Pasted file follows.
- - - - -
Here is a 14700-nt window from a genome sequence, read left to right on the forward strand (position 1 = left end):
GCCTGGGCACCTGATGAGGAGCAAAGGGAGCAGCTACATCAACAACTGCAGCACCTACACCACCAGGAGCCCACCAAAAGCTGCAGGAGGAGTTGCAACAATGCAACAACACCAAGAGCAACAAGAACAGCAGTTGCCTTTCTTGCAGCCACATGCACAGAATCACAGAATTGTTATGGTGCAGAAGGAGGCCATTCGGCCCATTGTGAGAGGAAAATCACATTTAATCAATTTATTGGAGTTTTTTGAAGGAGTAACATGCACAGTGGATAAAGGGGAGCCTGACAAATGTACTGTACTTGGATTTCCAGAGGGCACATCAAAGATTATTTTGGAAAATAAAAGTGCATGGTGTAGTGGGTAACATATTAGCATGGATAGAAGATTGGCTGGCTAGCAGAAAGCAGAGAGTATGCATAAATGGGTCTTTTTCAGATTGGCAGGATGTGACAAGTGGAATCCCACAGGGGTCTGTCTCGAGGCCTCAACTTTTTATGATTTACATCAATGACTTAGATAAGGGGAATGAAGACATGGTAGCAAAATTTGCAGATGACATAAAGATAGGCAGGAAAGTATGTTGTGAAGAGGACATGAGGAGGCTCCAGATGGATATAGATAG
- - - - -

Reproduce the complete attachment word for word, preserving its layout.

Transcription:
Here is a 14700-nt window from a genome sequence, read left to right on the forward strand (position 1 = left end):
GCCTGGGCACCTGATGAGGAGCAAAGGGAGCAGCTACATCAACAACTGCAGCACCTACACCACCAGGAGCCCACCAAAAGCTGCAGGAGGAGTTGCAACAATGCAACAACACCAAGAGCAACAAGAACAGCAGTTGCCTTTCTTGCAGCCACATGCACAGAATCACAGAATTGTTATGGTGCAGAAGGAGGCCATTCGGCCCATTGTGAGAGGAAAATCACATTTAATCAATTTATTGGAGTTTTTTGAAGGAGTAACATGCACAGTGGATAAAGGGGAGCCTGACAAATGTACTGTACTTGGATTTCCAGAGGGCACATCAAAGATTATTTTGGAAAATAAAAGTGCATGGTGTAGTGGGTAACATATTAGCATGGATAGAAGATTGGCTGGCTAGCAGAAAGCAGAGAGTATGCATAAATGGGTCTTTTTCAGATTGGCAGGATGTGACAAGTGGAATCCCACAGGGGTCTGTCTCGAGGCCTCAACTTTTTATGATTTACATCAATGACTTAGATAAGGGGAATGAAGACATGGTAGCAAAATTTGCAGATGACATAAAGATAGGCAGGAAAGTATGTTGTGAAGAGGACATGAGGAGGCTCCAGATGGATATAGATAG